Schweikert
     Scott, Austin
     Sensenbrenner
     Sessions
     Shimkus
     Shuster
     Simpson
     Smith (NE)
     Smith (NJ)
     Smith (TX)
     Southerland
     Stewart
     Stivers
     Stockman
     Stutzman
     Terry
     Thompson (PA)
     Thornberry
     Tiberi
     Tipton
     Turner
     Upton
     Valadao
     Wagner
     Walberg
     Walden
     Walorski
     Weber (TX)
     Webster (FL)
     Wenstrup
     Westmoreland
     Whitfield
     Williams
     Wilson (SC)
     Wittman
     Wolf
     Womack
     Woodall
     Yoder
     Yoho
     Young (AK)
     Young (FL)
     Young (IN)

                               NAYS--194

     Andrews
     Barber
     Barrow (GA)
     Bass
     Beatty
     Becerra
     Bera (CA)
     Bishop (GA)
     Bishop (NY)
     Blumenauer
     Bonamici
     Brady (PA)
     Braley (IA)
     Brown (FL)
     Brownley (CA)
     Bustos
     Butterfield
     Capps
     Capuano
     Cardenas
     Carney
     Carson (IN)
     Cartwright
     Castor (FL)
     Castro (TX)
     Chu
     Cicilline
     Clarke
     Clay
     Cleaver
     Clyburn
     Cohen
     Connolly
     Conyers
     Cooper
     Costa
     Courtney
     Crowley
     Cummings
     Davis (CA)
     Davis, Danny
     DeFazio
     DeGette
     Delaney
     DeLauro
     DelBene
     Deutch
     Dingell
     Doggett
     Doyle
     Duckworth
     Edwards
     Ellison
     Engel
     Enyart
     Eshoo
     Esty
     Fattah
     Foster
     Frankel (FL)
     Fudge
     Gabbard
     Gallego
     Garamendi
     Garcia
     Grayson
     Green, Al
     Green, Gene
     Gutierrez
     Hahn
     Hanabusa
     Hastings (FL)
     Heck (WA)
     Higgins
     Himes
     Hinojosa
     Holt
     Honda
     Horsford
     Hoyer
     Huffman
     Israel
     Jackson Lee
     Jeffries
     Johnson, E. B.
     Kaptur
     Keating
     Kennedy
     Kildee
     Kilmer
     Kind
     Kirkpatrick
     Kuster
     Langevin
     Larsen (WA)
     Larson (CT)
     Lee (CA)
     Levin
     Lewis
     Lipinski
     Loebsack
     Lofgren
     Lowenthal
     Lowey
     Lujan Grisham (NM)
     Lujan, Ben Ray (NM)
     Lynch
     Maffei
     Maloney, Carolyn
     Maloney, Sean
     Markey
     Matsui
     McCarthy (NY)
     McCollum
     McDermott
     McGovern
     McIntyre
     McNerney
     Meeks
     Meng
     Michaud
     Miller, George
     Moore
     Moran
     Murphy (FL)
     Nadler
     Napolitano
     Neal
     Negrete McLeod
     Nolan
     O'Rourke
     Owens
     Pallone
     Pascrell
     Pastor (AZ)
     Payne
     Pelosi
     Perlmutter
     Peters (CA)
     Peters (MI)
     Peterson
     Pingree (ME)
     Pocan
     Polis
     Price (NC)
     Quigley
     Rahall
     Rangel
     Richmond
     Roybal-Allard
     Ruiz
     Ruppersberger
     Rush
     Ryan (OH)
     Sanchez, Linda T.
     Sanchez, Loretta
     Sarbanes
     Schakowsky
     Schiff
     Schneider
     Schrader
     Schwartz
     Scott (VA)
     Scott, David
     Serrano
     Sewell (AL)
     Shea-Porter
     Sherman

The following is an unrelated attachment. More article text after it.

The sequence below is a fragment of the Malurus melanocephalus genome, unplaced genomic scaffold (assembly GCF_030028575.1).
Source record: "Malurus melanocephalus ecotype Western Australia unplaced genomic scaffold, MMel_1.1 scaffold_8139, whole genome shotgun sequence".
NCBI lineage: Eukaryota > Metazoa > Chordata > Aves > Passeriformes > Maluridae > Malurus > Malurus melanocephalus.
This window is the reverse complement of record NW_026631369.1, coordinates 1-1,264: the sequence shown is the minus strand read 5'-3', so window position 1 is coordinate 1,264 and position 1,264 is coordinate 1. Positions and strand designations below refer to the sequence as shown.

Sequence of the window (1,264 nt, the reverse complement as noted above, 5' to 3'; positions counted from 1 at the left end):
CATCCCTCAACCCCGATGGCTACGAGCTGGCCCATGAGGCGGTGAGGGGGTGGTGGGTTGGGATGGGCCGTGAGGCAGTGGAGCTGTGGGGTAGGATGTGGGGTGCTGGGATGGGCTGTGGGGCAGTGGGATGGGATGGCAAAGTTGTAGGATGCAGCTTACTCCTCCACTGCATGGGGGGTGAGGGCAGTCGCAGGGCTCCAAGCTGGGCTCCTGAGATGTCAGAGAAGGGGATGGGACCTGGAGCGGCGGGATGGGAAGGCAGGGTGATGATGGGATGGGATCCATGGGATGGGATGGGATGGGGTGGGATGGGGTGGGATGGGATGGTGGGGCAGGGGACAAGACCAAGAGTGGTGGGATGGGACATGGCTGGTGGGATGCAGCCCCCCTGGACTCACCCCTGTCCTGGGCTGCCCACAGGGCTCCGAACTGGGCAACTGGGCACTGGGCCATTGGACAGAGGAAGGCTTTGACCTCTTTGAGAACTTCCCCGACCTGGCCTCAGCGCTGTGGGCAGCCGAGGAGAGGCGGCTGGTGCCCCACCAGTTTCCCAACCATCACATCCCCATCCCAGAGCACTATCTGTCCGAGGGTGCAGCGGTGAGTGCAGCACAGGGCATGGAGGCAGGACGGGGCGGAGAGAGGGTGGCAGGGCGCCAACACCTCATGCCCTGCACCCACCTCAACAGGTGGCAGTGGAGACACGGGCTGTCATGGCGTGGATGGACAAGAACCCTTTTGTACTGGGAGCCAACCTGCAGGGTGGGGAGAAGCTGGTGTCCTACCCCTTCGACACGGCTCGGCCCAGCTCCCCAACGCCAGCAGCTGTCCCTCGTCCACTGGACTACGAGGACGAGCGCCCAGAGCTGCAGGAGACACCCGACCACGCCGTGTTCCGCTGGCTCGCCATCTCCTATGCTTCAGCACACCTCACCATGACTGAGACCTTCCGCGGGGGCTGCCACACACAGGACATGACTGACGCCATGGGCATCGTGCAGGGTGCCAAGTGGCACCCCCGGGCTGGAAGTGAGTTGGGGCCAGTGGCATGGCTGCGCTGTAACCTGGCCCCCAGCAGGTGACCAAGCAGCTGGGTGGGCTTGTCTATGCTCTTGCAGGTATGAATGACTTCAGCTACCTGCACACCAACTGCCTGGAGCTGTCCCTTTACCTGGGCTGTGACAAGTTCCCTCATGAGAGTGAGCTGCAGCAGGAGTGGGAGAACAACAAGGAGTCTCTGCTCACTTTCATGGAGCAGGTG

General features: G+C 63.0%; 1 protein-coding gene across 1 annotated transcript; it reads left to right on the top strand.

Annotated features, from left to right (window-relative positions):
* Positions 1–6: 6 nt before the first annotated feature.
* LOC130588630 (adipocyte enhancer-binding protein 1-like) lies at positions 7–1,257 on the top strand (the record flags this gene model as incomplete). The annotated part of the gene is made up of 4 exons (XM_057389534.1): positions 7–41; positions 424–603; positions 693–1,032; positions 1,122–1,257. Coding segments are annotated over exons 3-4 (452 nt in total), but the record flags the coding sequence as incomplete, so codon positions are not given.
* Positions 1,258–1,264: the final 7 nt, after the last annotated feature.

Sinema
     Sires
     Slaughter
     Smith (WA)
     Speier
     Swalwell (CA)
     Takano
     Thompson (CA)
     Thompson (MS)
     Tierney
     Titus
     Tonko
     Tsongas
     Van Hollen
     Vargas
     Veasey
     Vela
     Velazquez
     Visclosky
     Walz
     Wasserman Schultz
     Waters
     Watt
     Waxman
     Welch
     Wilson (FL)

                             NOT VOTING--8

     Culberson
     Diaz-Balart
     Farr
     Gowdy
     Grijalva
     Johnson (GA)
     McKeon
     Yarmuth

                              {time}  1522

  Messrs. BERA of California, ISRAEL, PETERS of California, Ms. 
MICHELLE LUJAN GRISHAM of New Mexico, Messrs. MURPHY of Florida, CASTRO 
of Texas, PETERS of Michigan, COSTA, Ms. ESHOO, and Mr. GALLEGO changed 
their vote from ``yea'' to ``nay.''
  Messrs. SHUSTER, WOLF, HUELSKAMP, FLEMING, CALVERT, HUNTER, YODER, 
and JONES changed their vote from ``nay'' to ``yea.''
  So the previous question was ordered.
  The result of the vote was announced as above recorded.
  The SPEAKER pro tempore. The question is on the resolution.

[[Page H529]]

  The question was taken; and the Speaker pro tempore announced that 
the ayes appeared to have it.
  Mr. HASTINGS of Florida. Mr. Speaker, on that I demand the yeas and 
nays.
  The yeas and nays were ordered.
  The SPEAKER pro tempore. This will be a 5-minute vote.
  The vote was taken by electronic device, and there were--yeas 227, 
nays 192, not voting 12, as follows:

                             [Roll No. 42]

                               YEAS--227

     Aderholt
     Alexander
     Amash
     Amodei
     Bachmann
     Bachus
     Barletta
     Barr
     Barton
     Benishek
     Bentivolio
     Bilirakis
     Black
     Blackburn
     Bonner
     Boustany
     Brady (TX)
     Bridenstine
     Brooks (AL)
     Brooks (IN)
     Broun (GA)
     Buchanan
     Bucshon
     Burgess
     Calvert
     Camp
     Campbell
     Cantor
     Capito
     Carter
     Cassidy
     Chabot
     Chaffetz
     Coble
     Coffman
     Cole
     Collins (GA)
     Collins (NY)
     Conaway
     Cook
     Cotton
     Cramer
     Crawford
     Crenshaw
     Daines
     Davis, Rodney
     Denham
     Dent
     DeSantis
     DesJarlais
     Diaz-Balart
     Duffy
     Duncan (SC)
     Duncan (TN)
     Ellmers
     Eshoo
     Farenthold
     Fincher
     Fitzpatrick
     Fleischmann
     Fleming
     Flores
     Forbes
     Fortenberry
     Foxx
     Franks (AZ)
     Frelinghuysen
     Gardner
     Garrett
     Gibbs
     Gibson
     Gingrey (GA)
     Gohmert
     Goodlatte
     Gosar
     Gowdy
     Granger
     Graves (GA)
     Graves (MO)
     Griffin (AR)
     Griffith (VA)
     Grimm
     Guthrie
     Hall
     Hanna
     Harper
     Harris